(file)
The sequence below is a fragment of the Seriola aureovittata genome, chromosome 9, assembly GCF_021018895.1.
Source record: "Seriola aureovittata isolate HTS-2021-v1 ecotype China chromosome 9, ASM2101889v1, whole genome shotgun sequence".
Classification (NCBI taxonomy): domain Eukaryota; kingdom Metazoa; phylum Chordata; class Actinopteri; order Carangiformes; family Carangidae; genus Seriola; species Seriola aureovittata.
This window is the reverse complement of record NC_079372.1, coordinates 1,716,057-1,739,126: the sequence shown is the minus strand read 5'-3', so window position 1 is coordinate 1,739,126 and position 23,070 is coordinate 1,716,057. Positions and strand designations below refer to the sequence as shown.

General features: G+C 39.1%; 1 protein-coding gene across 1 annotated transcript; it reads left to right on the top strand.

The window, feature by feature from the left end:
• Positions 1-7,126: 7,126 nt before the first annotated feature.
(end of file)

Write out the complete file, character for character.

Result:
The sequence below is a fragment of the Seriola aureovittata genome, chromosome 9, assembly GCF_021018895.1.
Source record: "Seriola aureovittata isolate HTS-2021-v1 ecotype China chromosome 9, ASM2101889v1, whole genome shotgun sequence".
Classification (NCBI taxonomy): domain Eukaryota; kingdom Metazoa; phylum Chordata; class Actinopteri; order Carangiformes; family Carangidae; genus Seriola; species Seriola aureovittata.
This window is the reverse complement of record NC_079372.1, coordinates 1,716,057-1,739,126: the sequence shown is the minus strand read 5'-3', so window position 1 is coordinate 1,739,126 and position 23,070 is coordinate 1,716,057. Positions and strand designations below refer to the sequence as shown.

General features: G+C 39.1%; 1 protein-coding gene across 1 annotated transcript; it reads left to right on the top strand.

The window, feature by feature from the left end:
• Positions 1-7,126: 7,126 nt before the first annotated feature.